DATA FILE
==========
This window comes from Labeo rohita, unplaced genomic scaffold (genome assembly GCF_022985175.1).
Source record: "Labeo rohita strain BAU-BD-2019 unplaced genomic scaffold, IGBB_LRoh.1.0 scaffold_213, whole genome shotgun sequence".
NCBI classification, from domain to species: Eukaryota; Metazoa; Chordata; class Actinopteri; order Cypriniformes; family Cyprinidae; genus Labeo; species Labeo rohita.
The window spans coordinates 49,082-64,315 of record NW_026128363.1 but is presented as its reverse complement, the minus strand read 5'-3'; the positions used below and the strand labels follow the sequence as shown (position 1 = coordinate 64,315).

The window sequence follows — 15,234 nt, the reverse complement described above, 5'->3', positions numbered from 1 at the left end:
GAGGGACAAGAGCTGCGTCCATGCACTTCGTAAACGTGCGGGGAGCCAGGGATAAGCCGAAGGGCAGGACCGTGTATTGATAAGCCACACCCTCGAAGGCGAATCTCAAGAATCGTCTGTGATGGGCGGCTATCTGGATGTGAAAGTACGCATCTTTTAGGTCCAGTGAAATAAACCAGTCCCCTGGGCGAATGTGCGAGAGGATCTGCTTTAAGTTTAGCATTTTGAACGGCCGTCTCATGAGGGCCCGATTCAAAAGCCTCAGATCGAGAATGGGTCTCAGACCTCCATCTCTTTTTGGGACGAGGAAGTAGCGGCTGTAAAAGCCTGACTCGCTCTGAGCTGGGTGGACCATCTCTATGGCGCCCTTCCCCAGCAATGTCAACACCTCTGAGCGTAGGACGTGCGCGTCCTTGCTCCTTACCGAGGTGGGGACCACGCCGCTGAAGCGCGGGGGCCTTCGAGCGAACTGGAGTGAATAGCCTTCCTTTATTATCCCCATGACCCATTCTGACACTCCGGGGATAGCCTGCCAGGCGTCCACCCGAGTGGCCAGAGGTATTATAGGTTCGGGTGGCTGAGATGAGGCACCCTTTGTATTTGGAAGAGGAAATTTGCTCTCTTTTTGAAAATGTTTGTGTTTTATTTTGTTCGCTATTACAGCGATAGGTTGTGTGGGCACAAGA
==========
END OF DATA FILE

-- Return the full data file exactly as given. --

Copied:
This window comes from Labeo rohita, unplaced genomic scaffold (genome assembly GCF_022985175.1).
Source record: "Labeo rohita strain BAU-BD-2019 unplaced genomic scaffold, IGBB_LRoh.1.0 scaffold_213, whole genome shotgun sequence".
NCBI classification, from domain to species: Eukaryota; Metazoa; Chordata; class Actinopteri; order Cypriniformes; family Cyprinidae; genus Labeo; species Labeo rohita.
The window spans coordinates 49,082-64,315 of record NW_026128363.1 but is presented as its reverse complement, the minus strand read 5'-3'; the positions used below and the strand labels follow the sequence as shown (position 1 = coordinate 64,315).

The window sequence follows — 15,234 nt, the reverse complement described above, 5'->3', positions numbered from 1 at the left end:
GAGGGACAAGAGCTGCGTCCATGCACTTCGTAAACGTGCGGGGAGCCAGGGATAAGCCGAAGGGCAGGACCGTGTATTGATAAGCCACACCCTCGAAGGCGAATCTCAAGAATCGTCTGTGATGGGCGGCTATCTGGATGTGAAAGTACGCATCTTTTAGGTCCAGTGAAATAAACCAGTCCCCTGGGCGAATGTGCGAGAGGATCTGCTTTAAGTTTAGCATTTTGAACGGCCGTCTCATGAGGGCCCGATTCAAAAGCCTCAGATCGAGAATGGGTCTCAGACCTCCATCTCTTTTTGGGACGAGGAAGTAGCGGCTGTAAAAGCCTGACTCGCTCTGAGCTGGGTGGACCATCTCTATGGCGCCCTTCCCCAGCAATGTCAACACCTCTGAGCGTAGGACGTGCGCGTCCTTGCTCCTTACCGAGGTGGGGACCACGCCGCTGAAGCGCGGGGGCCTTCGAGCGAACTGGAGTGAATAGCCTTCCTTTATTATCCCCATGACCCATTCTGACACTCCGGGGATAGCCTGCCAGGCGTCCACCCGAGTGGCCAGAGGTATTATAGGTTCGGGTGGCTGAGATGAGGCACCCTTTGTATTTGGAAGAGGAAATTTGCTCTCTTTTTGAAAATGTTTGTGTTTTATTTTGTTCGCTATTACAGCGATAGGTTGTGTGGGCACAAGA